Monastic music ministry
It was one of the biggest concert happenings in Perham's history--secular, sacred or otherwise--but it started as humbly as a coffeehouse concert. John Michael Talbot sat quietly down on a simple stool Sept. 4, with his Monkish, dark brown robes ...
It was one of the biggest concert happenings in Perham's history--secular, sacred or otherwise--but it started as humbly as a coffeehouse concert.
John Michael Talbot sat quietly down on a simple stool Sept. 4, with his Monkish, dark brown robes draping around both him and his sandal-clad feet.
A capacity crowd of more than 600 packed into St. Henry's Church Sept. 4 to experience the music of an internationally known Christian performer.
Among Catholics, Talbot is is one of the single-most familiar performers--with global distribution of his recordings. He is founder and president of the Catholic Association of Musicians.
His eyes contemplatively closed for much of the two-hour Perham concert, Talbot gently caressed his guitar--which sounds as if an extension of himself. His songs seamlessly melded from one into another, incorporating scripture, prayer and meditation. Lighting was subtle and soft, occasionally illuminating the crucifix behind him.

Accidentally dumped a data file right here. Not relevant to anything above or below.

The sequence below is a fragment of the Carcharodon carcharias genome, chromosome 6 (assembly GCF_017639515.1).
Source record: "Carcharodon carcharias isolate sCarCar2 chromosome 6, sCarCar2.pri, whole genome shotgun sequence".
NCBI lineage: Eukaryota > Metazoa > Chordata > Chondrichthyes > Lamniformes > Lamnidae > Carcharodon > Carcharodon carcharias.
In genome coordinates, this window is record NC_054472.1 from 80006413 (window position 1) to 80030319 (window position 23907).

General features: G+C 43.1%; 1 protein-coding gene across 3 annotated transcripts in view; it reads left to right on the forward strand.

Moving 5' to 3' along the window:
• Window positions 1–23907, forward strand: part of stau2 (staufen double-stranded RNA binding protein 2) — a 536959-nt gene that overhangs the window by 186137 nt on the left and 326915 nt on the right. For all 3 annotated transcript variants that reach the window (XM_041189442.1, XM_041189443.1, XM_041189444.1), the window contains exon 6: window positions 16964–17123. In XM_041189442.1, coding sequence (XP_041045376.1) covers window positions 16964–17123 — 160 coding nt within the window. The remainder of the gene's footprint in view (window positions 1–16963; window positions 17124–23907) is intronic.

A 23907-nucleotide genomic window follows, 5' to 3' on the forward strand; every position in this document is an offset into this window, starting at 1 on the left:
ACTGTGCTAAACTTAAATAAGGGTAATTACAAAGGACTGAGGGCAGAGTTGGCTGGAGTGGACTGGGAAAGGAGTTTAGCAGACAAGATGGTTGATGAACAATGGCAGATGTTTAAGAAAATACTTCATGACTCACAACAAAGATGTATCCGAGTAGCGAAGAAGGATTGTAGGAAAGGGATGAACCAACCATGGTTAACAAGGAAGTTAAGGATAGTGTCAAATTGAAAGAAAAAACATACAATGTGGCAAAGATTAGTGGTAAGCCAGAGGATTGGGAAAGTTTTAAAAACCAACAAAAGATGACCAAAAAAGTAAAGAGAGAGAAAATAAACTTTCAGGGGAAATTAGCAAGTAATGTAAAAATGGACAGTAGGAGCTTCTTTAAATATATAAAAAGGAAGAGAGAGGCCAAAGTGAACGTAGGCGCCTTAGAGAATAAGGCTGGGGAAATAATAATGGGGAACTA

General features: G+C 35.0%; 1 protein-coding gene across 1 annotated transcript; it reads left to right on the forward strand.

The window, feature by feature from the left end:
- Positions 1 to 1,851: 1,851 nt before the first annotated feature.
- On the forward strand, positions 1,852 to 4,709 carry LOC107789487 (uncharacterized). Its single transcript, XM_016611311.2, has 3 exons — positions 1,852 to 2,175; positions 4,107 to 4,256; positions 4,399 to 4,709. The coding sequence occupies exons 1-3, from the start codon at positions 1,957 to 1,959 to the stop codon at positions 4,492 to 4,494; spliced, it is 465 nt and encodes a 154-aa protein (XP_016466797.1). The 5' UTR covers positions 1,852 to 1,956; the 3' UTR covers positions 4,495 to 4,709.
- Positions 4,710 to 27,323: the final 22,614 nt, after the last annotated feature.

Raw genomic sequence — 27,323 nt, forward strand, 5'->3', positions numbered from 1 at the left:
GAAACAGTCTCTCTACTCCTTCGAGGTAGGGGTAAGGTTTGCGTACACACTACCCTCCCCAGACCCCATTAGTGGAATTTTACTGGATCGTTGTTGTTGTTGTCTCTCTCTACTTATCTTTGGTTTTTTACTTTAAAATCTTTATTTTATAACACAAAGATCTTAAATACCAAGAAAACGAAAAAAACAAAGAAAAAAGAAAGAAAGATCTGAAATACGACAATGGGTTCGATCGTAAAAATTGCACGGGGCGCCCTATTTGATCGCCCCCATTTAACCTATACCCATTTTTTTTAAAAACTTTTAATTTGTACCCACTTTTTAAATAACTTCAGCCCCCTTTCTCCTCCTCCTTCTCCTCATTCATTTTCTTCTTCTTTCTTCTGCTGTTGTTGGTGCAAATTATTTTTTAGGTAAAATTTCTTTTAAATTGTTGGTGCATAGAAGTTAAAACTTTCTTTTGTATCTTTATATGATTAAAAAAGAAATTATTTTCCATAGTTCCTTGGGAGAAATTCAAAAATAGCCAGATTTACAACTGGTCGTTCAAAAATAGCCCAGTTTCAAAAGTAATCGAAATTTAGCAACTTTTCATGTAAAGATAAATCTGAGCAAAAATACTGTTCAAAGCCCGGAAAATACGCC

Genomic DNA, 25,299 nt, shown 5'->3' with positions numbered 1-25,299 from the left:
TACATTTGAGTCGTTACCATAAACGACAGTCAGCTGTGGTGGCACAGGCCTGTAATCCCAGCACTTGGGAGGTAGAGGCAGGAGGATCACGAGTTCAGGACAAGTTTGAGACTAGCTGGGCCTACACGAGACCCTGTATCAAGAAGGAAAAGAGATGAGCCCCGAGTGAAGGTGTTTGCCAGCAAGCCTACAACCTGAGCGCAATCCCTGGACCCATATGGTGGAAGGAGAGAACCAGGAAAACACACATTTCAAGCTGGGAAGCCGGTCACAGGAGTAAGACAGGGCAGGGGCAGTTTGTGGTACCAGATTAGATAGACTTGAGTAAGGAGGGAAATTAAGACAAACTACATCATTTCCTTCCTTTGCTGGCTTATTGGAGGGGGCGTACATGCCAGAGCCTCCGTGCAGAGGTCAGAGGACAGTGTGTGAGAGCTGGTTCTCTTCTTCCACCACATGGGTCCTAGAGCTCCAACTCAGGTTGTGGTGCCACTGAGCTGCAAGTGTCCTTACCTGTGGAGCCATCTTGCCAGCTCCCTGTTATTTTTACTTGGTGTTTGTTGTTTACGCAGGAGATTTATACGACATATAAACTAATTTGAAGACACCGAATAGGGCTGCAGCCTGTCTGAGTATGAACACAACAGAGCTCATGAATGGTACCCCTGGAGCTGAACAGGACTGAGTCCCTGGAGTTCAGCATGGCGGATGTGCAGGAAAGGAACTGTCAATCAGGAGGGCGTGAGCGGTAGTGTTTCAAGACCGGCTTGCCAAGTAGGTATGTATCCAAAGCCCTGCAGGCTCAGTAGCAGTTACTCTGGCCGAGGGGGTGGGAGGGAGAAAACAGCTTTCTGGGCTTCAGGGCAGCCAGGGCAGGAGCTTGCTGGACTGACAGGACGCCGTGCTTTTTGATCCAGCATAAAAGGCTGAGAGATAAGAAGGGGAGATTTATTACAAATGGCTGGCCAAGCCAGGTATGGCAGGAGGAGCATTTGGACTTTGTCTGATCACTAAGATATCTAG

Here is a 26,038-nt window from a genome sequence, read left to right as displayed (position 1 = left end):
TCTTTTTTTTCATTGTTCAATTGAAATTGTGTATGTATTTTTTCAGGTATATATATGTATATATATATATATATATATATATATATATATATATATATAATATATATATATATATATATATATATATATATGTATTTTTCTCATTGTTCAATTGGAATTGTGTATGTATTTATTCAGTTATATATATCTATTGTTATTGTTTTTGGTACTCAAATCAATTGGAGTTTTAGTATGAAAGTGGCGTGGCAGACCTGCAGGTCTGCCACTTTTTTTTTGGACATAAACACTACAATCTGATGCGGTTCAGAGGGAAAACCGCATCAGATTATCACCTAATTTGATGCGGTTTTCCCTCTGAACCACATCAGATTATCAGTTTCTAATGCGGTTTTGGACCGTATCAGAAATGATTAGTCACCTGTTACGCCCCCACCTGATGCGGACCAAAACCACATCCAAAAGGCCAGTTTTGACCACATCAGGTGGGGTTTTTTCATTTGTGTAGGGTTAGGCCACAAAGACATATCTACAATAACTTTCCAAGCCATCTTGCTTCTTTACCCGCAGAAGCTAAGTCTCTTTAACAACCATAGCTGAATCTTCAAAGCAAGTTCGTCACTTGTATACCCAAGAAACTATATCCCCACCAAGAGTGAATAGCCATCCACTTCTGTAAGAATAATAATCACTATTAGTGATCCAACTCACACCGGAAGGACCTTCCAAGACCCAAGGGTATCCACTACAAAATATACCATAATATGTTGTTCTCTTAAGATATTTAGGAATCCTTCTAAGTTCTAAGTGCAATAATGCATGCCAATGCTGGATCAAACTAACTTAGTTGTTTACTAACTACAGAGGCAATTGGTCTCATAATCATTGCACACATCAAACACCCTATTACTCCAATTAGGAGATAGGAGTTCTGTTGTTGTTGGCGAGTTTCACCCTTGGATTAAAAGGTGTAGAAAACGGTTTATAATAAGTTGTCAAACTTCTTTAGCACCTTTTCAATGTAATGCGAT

As founder and general minister of the Brothers and Sisters of Charity at Little Portion Hermitage near Eureka Springs, Arkansas, Talbot leads a monastic life with celibates, singles, and families.
Talbot enthusiasts, who came to Perham from throughout central Minnesota and eastern North Dakota, know what to expect at one of his concerts-- raucous, hand-clapping, gospel music it isn't. His guitar and vocal material has more in common musically with the so-called "New Age" trend than with the upbeat contemporary Christian music of today.
"My music is slow," said Talbot of his meditative, almost hypnotic style, adding with a chuckle, "which is too bad, because I had all these dance moves worked up!"
Though deeply spiritual, Talbot spoke congenially with the audience--with a few passages of mild, conversational humor.
Early in the concert, Talbot sang a familiar theme "Lord, make me an instrument of your peace." He explained that he performed the song at Pres. George W. Bush's inaugural prayer breakfast.
"But he (Bush) didn't show up," said Talbot, adding with a skeptical eyebrow that it was too bad "... Because maybe it would have helped."
The monastery at the Arkansas community of faith burned to the ground in April--destroying 30 years of work. The present tour is raising money to rebuild the structure out of rock and masonry. Even the sound system was destroyed in the blaze, which is why Talbot is touring with rented equipment.
There is an interesting trend, as Americans search for spiritual connection. Monasterys are attracting lay people who wish to affiliate with traditional religious communities, as well as those like the Brothers and Sisters of Charity in Arkansas--which is the only one of its kind in the U.S. which has been granted canonical status by the Catholic Church. Talbot's community has more than 500 "domestic members" worldwide, as well as a growing stream of visitors who have found a spiritual respite there.
Talbot invited concert attendees to join the community-- especially when the monastery is rebuilt.
With the bells of St. Henry's tower softly chiming the 9 p.m. hour, Talbot closed with "Come Home Little Children."